The Big Sleep

Cookies! Because cookies!

Cookies! Because cookies!

Hey, why the long silence on this blog?  Long story short:  I’m reviewing the copy-edits of my book manuscript, AND it’s the end of the semester, AND I’ve been so discouraged by the news of yet another mass murder in the U.S.A. on the heels of our latest in Colorado, not to mention the pure heroin-grade hate and fear that’s being mainlined into our politics these days, that I haven’t had the energy or the inspiration to write anything meaningful.

(Does anyone have a Naloxone shot for the body politic?)

I’m just busy, and sad, and so sorry.  So very sorry.

If any of  you have inspirational news or good ideas for how to get through this miserable winter, please share it in the comments below.  I seem to be unusually affected by the dark this time around–maybe it’s just a hangover from having spent last winter in California, where it was just as dark but warm in the evenings so we could eat dinner outside.

18 thoughts on “The Big Sleep

  1. I agree with Maureen. A walk a day is a good idea. It’s also helpful that you have your copy edits now. Those are intellectually challenging diversions.

    I ended my senior seminar last night by playing John Lennon’s “Imagine.”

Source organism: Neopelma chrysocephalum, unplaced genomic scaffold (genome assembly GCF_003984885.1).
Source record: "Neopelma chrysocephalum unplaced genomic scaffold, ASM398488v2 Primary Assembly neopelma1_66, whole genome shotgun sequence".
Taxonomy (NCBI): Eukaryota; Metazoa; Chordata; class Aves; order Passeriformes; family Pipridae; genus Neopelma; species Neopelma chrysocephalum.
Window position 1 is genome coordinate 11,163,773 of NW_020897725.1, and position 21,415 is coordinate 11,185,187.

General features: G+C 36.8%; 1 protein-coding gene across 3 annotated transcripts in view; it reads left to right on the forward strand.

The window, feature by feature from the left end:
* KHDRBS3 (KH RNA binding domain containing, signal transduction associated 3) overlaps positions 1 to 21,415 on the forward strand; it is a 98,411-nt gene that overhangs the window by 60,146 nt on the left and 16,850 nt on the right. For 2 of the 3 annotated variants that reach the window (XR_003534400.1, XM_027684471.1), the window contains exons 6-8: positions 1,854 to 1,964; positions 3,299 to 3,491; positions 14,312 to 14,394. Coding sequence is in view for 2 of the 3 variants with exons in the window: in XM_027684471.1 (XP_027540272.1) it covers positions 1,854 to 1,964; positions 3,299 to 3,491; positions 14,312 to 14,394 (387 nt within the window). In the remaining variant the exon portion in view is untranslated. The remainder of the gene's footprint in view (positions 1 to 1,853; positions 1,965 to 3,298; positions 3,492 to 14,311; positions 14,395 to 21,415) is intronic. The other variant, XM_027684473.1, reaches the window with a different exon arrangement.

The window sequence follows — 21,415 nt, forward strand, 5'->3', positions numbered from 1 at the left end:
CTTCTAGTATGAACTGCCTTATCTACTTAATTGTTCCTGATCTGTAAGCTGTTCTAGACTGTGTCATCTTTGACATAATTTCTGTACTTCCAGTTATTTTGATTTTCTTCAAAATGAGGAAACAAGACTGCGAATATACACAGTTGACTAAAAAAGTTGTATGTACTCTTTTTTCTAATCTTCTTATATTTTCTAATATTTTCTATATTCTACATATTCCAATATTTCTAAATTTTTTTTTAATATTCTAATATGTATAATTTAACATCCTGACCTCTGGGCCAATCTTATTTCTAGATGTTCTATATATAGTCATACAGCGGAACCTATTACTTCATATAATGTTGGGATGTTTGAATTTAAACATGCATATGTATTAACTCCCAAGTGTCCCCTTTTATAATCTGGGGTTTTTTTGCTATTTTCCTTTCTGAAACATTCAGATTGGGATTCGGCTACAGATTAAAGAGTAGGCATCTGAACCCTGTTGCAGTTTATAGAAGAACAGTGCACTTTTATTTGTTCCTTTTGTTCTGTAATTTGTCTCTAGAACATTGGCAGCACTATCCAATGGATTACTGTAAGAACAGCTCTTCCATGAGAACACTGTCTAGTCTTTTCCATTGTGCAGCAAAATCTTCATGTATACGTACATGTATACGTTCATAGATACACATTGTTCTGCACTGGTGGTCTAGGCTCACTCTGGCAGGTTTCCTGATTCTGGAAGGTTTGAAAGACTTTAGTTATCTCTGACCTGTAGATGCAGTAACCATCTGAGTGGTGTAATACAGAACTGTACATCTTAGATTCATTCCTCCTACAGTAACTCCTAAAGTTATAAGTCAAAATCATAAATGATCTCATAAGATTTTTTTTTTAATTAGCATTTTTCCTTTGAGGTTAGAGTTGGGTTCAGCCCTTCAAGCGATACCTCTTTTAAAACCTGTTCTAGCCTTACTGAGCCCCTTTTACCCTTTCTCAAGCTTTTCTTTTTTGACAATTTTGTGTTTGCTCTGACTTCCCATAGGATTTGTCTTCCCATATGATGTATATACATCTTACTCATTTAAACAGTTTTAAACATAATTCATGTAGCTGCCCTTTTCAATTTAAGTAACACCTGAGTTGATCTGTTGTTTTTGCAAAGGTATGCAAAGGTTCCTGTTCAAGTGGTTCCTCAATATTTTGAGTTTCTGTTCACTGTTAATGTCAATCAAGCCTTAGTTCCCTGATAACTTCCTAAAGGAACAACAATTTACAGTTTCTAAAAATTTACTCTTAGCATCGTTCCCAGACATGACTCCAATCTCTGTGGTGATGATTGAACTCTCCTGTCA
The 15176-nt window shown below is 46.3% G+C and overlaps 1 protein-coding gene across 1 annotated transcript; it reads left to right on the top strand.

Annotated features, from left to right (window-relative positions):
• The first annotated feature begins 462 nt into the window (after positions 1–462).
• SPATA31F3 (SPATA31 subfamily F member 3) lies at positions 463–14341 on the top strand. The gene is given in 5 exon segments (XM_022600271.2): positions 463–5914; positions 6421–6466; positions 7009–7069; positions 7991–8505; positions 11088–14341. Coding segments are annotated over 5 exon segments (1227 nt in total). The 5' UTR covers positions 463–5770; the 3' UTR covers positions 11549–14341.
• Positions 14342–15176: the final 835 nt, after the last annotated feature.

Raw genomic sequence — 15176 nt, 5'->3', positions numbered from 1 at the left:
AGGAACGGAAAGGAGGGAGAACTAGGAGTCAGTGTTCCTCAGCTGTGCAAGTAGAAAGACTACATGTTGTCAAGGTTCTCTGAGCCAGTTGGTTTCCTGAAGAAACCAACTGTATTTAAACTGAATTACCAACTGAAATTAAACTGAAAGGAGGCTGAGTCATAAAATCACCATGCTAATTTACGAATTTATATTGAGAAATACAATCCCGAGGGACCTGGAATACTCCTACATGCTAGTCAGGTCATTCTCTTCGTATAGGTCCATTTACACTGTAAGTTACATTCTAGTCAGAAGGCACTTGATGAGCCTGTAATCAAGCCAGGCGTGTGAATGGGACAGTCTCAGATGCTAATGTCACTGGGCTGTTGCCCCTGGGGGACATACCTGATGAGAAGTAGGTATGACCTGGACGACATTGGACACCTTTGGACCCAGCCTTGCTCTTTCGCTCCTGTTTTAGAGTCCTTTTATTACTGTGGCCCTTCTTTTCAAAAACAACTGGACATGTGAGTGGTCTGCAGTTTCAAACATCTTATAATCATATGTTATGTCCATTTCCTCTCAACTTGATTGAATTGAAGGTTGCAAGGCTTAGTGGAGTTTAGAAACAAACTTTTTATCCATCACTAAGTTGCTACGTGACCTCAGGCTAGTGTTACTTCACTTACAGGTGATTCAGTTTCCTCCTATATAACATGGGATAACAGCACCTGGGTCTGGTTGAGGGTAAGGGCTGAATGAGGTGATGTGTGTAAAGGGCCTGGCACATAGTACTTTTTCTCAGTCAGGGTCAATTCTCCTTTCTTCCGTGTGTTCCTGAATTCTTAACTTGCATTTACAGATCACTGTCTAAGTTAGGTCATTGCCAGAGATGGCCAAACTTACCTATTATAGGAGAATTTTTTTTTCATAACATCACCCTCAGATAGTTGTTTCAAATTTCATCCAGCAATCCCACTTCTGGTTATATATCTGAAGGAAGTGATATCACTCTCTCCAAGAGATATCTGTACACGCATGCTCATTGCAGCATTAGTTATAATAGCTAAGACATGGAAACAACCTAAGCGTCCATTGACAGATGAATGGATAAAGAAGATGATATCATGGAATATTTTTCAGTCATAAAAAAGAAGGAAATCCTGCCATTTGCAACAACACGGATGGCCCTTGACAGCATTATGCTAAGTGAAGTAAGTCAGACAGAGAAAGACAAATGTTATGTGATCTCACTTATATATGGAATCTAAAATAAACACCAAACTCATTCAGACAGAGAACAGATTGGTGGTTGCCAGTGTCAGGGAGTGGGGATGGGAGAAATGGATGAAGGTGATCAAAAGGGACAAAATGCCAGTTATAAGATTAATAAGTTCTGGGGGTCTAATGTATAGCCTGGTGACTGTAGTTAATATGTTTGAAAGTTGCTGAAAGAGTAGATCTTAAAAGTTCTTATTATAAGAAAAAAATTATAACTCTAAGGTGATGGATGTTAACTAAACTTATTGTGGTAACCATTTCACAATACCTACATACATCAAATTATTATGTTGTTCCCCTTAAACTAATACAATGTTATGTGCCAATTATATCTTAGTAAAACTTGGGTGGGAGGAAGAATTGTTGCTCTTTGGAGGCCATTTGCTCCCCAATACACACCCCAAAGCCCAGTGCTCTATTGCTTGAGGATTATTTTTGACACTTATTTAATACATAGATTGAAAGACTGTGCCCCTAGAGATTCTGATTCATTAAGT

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  2. Sympathies. I’ve found myself in the last week noticing more than usual the number of young women on campus wearing some variation of the veil (because of course they’re more visible than their brothers, including the dozen or so young men named Syed/Sayed I’ve taught over the years, and the young woman who co-perpetrated the San Bernardino shooting in fact looks not unlike, in a very general sort of way, some of my students, past and present), and wondering again (as when I have slightly-odd, usually white, male students who vaguely resemble various other mass shooters in some way) what I’d do in an active-shooter situation, and then hating that I’m even thinking that, and reflecting on what It must be like for my Muslim students, especially the ones who are more easily identifiable by dress and/or name, to be facing the normal stress of the end of the semester, and in some cases the beginning of the senior-year job hunt, in the midst of all this very public hate, and what I imagine is the resulting fear for their own safety. And then I go back to conferencing, and grading, because it’s the end of the semester, and that’s really all I have time to do. Fortunately, there don’t seem to have been any eruptions of hate/hostility on campus, or even in the general area (at least not that I’ve heard of — no pig’s heads thrown at local mosques), and if there were, and there were anything I could do to show support, I’d find time to do that, but still, it’s just a miserable climate in which to be operating, and I’m very aware of how comparatively protected I am, and feel like I should be doing more to protect others, but I’m not quite sure how to do that.